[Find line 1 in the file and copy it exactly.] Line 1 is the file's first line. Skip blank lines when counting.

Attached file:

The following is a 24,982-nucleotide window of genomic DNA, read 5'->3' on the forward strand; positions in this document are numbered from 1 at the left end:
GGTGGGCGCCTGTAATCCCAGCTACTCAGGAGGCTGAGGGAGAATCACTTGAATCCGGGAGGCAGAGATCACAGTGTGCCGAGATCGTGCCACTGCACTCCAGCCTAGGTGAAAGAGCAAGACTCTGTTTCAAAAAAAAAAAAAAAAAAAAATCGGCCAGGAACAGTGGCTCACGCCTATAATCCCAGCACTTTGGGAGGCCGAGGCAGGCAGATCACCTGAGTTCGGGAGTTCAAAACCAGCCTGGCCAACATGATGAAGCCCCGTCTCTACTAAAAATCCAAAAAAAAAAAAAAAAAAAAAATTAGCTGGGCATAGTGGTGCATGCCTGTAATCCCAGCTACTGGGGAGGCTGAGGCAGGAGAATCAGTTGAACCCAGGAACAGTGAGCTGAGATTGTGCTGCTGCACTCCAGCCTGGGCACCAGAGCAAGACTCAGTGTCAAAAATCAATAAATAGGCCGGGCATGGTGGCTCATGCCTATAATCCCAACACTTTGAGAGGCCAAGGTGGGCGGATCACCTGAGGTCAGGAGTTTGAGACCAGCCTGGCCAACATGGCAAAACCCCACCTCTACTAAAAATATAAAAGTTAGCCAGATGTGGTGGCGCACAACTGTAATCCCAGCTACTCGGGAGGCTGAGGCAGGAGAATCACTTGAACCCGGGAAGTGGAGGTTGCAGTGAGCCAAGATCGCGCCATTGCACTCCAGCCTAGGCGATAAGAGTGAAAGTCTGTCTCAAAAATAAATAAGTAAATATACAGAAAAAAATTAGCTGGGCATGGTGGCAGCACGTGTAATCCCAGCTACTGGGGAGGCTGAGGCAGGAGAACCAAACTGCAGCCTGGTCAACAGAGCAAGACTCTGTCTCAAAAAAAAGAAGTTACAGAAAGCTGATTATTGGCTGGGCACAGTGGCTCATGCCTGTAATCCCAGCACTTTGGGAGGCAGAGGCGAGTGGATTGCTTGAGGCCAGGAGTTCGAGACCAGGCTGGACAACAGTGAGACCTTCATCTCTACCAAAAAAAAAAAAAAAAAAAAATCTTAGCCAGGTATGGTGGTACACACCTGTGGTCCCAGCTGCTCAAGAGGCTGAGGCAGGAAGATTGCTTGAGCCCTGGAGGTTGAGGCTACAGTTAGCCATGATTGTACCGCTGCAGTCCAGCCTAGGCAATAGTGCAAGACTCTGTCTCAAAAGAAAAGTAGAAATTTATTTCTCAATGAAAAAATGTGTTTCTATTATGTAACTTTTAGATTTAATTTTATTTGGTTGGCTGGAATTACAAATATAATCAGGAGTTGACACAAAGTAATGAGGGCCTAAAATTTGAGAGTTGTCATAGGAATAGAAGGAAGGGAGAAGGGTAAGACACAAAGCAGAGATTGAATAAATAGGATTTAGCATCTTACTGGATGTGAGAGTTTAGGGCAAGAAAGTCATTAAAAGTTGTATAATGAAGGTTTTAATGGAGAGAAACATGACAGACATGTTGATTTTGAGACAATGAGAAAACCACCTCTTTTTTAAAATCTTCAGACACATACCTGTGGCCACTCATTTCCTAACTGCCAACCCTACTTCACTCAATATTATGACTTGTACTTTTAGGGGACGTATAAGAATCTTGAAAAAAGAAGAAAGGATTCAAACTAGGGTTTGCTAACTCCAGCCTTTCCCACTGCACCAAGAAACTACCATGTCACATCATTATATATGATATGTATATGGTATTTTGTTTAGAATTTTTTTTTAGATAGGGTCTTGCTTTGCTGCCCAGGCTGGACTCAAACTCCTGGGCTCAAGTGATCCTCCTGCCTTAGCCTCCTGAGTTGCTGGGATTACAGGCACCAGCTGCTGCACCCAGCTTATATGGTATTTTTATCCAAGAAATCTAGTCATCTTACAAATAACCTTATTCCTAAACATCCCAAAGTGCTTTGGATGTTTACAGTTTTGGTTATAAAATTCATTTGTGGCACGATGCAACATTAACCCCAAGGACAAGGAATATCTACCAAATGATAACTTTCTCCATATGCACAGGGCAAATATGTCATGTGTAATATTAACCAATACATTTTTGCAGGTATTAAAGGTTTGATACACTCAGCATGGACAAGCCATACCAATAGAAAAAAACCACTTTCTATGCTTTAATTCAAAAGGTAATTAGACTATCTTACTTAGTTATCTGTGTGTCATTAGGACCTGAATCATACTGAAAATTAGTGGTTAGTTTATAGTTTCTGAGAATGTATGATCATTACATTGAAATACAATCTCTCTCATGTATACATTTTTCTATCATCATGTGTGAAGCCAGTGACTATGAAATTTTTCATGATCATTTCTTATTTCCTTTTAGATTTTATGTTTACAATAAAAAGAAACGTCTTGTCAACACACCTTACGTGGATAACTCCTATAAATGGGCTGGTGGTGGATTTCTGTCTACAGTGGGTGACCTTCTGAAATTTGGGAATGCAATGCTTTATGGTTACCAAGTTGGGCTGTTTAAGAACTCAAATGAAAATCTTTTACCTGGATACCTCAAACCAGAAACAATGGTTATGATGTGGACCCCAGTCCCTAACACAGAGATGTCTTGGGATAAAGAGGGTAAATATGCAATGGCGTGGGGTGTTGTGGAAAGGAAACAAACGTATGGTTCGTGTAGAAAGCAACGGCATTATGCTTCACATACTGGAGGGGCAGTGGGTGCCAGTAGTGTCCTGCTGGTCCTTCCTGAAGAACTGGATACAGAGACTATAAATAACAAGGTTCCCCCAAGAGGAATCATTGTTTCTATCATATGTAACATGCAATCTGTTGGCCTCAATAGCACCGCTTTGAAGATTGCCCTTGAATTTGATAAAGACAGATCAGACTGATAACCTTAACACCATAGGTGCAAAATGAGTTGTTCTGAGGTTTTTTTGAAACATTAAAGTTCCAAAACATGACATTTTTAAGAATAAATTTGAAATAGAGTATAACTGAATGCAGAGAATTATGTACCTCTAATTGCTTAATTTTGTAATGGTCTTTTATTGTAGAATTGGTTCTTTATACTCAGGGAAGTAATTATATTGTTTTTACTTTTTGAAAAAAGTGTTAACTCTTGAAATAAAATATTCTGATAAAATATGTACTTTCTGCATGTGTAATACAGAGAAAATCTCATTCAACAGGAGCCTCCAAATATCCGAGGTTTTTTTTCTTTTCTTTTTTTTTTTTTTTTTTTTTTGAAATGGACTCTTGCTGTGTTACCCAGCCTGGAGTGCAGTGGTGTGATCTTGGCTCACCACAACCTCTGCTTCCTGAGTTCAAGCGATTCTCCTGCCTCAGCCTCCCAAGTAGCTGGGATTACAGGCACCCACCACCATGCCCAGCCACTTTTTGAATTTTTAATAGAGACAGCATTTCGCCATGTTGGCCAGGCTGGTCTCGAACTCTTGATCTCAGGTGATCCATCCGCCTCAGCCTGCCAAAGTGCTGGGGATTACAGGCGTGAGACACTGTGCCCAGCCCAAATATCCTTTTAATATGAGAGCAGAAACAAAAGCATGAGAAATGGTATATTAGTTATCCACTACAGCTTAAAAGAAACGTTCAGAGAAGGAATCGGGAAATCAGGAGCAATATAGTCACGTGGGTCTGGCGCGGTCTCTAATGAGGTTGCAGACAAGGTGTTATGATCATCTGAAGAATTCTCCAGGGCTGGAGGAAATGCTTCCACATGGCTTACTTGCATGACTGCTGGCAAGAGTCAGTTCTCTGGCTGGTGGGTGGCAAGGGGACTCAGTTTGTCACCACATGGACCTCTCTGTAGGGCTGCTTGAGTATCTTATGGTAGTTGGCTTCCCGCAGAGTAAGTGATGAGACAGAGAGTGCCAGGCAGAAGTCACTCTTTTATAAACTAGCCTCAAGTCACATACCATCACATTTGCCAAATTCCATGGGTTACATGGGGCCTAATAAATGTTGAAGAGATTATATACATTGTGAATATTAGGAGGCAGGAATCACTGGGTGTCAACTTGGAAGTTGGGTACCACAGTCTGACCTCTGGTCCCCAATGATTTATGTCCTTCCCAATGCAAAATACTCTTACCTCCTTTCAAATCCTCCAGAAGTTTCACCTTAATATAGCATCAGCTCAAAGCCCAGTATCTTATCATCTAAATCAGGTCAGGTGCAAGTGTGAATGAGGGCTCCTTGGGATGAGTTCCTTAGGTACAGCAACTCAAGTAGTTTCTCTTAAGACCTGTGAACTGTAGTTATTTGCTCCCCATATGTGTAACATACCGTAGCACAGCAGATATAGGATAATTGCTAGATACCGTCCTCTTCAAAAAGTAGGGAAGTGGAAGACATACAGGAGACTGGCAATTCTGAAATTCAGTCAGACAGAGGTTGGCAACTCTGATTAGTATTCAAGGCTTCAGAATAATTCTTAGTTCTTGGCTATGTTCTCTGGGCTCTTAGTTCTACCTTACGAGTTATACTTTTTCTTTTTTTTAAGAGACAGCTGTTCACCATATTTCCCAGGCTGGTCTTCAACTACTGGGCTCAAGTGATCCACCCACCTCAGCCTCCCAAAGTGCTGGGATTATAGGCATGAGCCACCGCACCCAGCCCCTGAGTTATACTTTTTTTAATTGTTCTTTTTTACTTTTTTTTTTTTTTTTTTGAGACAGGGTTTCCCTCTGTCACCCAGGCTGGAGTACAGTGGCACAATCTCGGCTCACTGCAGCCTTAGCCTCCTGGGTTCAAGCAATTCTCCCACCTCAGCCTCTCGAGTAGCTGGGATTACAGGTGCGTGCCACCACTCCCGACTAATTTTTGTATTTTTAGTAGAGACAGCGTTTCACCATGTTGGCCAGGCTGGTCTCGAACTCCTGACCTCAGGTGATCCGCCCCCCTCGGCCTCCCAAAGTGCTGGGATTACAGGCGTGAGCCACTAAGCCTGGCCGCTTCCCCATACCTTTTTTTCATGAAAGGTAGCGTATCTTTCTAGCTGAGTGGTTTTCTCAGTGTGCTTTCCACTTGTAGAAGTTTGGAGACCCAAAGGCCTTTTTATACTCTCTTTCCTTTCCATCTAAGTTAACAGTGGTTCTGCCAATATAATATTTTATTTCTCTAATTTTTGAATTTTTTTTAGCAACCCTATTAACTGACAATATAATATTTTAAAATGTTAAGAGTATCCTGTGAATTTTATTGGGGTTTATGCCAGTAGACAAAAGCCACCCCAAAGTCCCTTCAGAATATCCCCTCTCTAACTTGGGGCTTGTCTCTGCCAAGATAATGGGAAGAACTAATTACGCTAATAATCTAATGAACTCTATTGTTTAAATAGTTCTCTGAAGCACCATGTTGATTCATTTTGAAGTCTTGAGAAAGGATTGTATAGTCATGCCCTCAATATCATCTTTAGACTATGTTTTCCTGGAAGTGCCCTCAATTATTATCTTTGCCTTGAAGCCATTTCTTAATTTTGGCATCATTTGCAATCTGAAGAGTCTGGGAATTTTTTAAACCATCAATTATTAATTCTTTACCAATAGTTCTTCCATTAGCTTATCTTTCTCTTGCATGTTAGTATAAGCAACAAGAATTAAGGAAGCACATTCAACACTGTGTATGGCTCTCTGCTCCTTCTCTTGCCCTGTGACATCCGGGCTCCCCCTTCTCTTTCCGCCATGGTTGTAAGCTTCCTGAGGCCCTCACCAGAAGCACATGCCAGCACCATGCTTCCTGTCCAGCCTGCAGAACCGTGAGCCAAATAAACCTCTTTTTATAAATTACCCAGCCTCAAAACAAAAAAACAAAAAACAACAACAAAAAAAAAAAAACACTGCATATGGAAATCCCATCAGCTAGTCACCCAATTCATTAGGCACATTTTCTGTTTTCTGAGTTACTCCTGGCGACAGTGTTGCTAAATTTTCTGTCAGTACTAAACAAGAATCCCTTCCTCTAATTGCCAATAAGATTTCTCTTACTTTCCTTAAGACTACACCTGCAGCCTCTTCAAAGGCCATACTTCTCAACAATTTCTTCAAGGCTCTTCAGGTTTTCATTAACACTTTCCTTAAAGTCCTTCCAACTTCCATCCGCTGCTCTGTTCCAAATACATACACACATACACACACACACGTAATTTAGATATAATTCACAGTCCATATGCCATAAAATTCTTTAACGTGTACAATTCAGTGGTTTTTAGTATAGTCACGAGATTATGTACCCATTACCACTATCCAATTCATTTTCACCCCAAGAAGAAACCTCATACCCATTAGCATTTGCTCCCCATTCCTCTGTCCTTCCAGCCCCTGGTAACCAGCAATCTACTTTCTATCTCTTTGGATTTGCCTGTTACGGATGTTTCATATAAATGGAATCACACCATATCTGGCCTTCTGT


The following is a 24,982-nucleotide window of genomic DNA, read 5'->3' on the forward strand; positions in this document are numbered from 1 at the left end: